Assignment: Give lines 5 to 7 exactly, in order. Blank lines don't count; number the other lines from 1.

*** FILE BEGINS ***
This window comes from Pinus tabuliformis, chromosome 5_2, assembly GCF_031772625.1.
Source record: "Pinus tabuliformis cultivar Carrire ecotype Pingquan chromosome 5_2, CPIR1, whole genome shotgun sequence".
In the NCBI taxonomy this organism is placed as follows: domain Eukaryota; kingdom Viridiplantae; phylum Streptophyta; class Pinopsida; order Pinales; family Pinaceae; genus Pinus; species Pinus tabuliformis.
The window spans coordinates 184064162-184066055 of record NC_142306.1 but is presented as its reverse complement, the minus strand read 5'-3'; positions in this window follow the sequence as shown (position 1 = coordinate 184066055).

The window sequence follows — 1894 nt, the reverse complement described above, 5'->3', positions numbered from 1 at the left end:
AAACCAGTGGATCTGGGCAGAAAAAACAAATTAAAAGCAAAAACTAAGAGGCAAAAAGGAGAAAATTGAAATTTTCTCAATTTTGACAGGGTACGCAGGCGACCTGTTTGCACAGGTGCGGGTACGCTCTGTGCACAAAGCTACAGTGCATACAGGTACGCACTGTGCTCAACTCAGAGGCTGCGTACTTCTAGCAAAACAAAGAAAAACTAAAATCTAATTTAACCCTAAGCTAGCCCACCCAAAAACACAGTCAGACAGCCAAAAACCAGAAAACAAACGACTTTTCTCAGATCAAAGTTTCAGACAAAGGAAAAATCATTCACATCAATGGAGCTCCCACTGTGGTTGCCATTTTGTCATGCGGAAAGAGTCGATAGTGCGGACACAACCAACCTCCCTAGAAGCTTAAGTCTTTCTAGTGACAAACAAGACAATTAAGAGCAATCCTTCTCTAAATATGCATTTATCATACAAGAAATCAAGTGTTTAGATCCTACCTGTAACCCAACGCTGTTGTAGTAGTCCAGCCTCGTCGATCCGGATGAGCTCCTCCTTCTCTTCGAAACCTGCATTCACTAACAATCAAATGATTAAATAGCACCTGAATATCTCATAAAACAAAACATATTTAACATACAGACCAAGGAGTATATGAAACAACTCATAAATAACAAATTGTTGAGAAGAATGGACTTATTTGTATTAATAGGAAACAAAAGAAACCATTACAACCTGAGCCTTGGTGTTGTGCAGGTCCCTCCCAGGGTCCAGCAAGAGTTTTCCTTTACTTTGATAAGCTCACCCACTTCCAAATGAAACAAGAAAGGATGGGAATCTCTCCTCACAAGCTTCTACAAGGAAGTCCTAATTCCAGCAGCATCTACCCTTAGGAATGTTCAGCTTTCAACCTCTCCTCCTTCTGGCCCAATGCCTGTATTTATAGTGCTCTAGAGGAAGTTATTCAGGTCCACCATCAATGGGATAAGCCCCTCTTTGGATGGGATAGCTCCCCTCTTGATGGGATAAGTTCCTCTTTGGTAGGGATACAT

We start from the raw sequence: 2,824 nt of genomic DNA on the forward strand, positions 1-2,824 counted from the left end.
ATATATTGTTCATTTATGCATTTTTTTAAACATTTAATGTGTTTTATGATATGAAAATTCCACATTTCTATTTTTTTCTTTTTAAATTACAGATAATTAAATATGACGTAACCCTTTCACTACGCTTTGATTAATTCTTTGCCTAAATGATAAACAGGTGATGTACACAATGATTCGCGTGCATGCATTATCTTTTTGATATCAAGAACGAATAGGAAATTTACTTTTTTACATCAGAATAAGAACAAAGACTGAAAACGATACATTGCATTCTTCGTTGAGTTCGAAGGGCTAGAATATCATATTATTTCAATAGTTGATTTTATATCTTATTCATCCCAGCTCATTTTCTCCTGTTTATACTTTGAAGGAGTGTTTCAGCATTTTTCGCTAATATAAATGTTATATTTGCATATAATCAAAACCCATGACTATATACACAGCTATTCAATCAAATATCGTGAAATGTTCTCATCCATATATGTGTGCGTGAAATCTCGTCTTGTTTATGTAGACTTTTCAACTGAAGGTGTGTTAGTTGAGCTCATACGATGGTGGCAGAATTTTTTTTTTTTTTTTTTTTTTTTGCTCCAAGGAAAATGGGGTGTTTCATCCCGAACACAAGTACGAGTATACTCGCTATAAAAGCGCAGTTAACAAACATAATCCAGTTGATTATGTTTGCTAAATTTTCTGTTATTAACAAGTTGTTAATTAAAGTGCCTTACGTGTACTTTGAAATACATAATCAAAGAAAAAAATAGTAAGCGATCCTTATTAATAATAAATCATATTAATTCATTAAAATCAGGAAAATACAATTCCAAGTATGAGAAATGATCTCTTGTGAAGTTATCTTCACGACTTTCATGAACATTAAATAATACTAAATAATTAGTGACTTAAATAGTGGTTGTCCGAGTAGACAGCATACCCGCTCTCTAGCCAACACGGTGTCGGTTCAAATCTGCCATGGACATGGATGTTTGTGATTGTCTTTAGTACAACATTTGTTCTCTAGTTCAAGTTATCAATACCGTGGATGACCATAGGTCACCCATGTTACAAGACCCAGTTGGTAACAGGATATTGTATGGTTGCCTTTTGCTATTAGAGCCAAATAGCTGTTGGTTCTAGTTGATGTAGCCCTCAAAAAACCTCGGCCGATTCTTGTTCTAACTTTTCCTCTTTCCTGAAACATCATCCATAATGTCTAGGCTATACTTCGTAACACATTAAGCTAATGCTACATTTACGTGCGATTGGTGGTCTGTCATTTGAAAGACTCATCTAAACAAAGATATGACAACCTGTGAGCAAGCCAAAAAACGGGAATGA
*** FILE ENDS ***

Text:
The window sequence follows — 1894 nt, the reverse complement described above, 5'->3', positions numbered from 1 at the left end:
AAACCAGTGGATCTGGGCAGAAAAAACAAATTAAAAGCAAAAACTAAGAGGCAAAAAGGAGAAAATTGAAATTTTCTCAATTTTGACAGGGTACGCAGGCGACCTGTTTGCACAGGTGCGGGTACGCTCTGTGCACAAAGCTACAGTGCATACAGGTACGCACTGTGCTCAACTCAGAGGCTGCGTACTTCTAGCAAAACAAAGAAAAACTAAAATCTAATTTAACCCTAAGCTAGCCCACCCAAAAACACAGTCAGACAGCCAAAAACCAGAAAACAAACGACTTTTCTCAGATCAAAGTTTCAGACAAAGGAAAAATCATTCACATCAATGGAGCTCCCACTGTGGTTGCCATTTTGTCATGCGGAAAGAGTCGATAGTGCGGACACAACCAACCTCCCTAGAAGCTTAAGTCTTTCTAGTGACAAACAAGACAATTAAGAGCAATCCTTCTCTAAATATGCATTTATCATACAAGAAATCAAGTGTTTAGATCCTACCTGTAACCCAACGCTGTTGTAGTAGTCCAGCCTCGTCGATCCGGATGAGCTCCTCCTTCTCTTCGAAACCTGCATTCACTAACAATCAAATGATTAAATAGCACCTGAATATCTCATAAAACAAAACATATTTAACATACAGACCAAGGAGTATATGAAACAACTCATAAATAACAAATTGTTGAGAAGAATGGACTTATTTGTATTAATAGGAAACAAAAGAAACCATTACAACCTGAGCCTTGGTGTTGTGCAGGTCCCTCCCAGGGTCCAGCAAGAGTTTTCCTTTACTTTGATAAGCTCACCCACTTCCAAATGAAACAAGAAAGGATGGGAATCTCTCCTCACAAGCTTCTACAAGGAAGTCCTAATTCCAGCAGCATCTACCCTTAGGAATGTTCAGCTTTCAACCTCTCCTCCTTCTGGCCCAATGCCTGTATTTATAGTGCTCTAGAGGAAGTTATTCAGGTCCACCATCAATGGGATAAGCCCCTCTTTGGATGGGATAGCTCCCCTCTTGATGGGATAAGTTCCTCTTTGGTAGGGATACAT

We start from the raw sequence: 2,824 nt of genomic DNA on the forward strand, positions 1-2,824 counted from the left end.